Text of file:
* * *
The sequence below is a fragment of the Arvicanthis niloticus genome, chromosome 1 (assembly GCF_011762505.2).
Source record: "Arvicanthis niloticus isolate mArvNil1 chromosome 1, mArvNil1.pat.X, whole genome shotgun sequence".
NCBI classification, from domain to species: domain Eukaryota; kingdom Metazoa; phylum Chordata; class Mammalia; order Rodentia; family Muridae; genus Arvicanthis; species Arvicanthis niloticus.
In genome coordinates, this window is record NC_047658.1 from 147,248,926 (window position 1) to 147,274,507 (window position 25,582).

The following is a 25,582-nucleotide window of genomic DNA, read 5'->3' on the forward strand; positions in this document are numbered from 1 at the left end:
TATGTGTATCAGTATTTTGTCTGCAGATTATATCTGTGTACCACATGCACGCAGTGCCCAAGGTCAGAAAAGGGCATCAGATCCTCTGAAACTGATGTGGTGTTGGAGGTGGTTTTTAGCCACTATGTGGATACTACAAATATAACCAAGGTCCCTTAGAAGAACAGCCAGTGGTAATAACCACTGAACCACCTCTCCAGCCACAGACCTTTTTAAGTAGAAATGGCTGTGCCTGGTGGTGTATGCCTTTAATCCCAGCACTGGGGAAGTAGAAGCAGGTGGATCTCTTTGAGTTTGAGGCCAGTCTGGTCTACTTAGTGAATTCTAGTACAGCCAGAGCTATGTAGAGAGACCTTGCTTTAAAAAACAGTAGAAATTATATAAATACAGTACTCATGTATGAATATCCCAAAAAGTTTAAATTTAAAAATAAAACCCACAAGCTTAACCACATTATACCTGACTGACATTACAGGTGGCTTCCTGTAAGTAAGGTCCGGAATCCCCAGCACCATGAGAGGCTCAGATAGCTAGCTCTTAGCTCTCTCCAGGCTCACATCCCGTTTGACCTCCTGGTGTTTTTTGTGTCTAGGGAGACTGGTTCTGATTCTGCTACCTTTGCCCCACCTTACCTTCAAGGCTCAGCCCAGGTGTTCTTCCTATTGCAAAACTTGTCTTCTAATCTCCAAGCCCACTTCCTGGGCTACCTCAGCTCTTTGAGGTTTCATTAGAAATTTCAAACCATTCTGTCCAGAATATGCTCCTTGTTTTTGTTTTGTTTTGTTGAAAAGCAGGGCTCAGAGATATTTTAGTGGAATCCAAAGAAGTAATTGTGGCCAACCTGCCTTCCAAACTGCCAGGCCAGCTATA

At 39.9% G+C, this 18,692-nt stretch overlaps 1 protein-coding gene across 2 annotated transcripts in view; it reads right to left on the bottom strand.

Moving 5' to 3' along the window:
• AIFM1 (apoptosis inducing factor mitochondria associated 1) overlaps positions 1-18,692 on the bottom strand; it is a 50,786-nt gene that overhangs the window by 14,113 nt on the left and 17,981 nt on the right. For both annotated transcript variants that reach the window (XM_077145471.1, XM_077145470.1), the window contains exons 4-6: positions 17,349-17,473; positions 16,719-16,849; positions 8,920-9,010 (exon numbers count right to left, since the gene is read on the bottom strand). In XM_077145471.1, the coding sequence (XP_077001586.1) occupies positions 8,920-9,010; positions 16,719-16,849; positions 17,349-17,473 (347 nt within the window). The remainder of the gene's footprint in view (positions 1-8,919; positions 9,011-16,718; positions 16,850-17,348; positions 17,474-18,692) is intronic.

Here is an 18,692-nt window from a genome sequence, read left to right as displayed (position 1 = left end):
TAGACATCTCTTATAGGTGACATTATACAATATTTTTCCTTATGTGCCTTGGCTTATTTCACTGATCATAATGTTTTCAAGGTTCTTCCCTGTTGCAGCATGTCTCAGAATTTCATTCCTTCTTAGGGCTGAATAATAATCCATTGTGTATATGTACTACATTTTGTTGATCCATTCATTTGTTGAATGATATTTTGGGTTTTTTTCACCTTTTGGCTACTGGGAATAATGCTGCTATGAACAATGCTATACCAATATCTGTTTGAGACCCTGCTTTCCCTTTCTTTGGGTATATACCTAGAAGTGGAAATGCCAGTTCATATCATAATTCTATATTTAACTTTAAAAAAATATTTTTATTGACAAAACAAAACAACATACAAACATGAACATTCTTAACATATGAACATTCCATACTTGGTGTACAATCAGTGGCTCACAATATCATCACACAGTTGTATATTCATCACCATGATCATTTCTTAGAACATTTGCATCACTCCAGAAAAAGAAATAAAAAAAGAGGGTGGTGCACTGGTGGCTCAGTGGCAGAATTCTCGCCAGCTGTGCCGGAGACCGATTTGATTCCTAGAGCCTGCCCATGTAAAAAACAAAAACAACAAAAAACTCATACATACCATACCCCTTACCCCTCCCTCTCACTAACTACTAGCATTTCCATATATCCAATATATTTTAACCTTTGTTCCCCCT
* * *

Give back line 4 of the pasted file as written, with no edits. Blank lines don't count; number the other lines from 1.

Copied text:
In genome coordinates, this window is record NC_047658.1 from 147,248,926 (window position 1) to 147,274,507 (window position 25,582).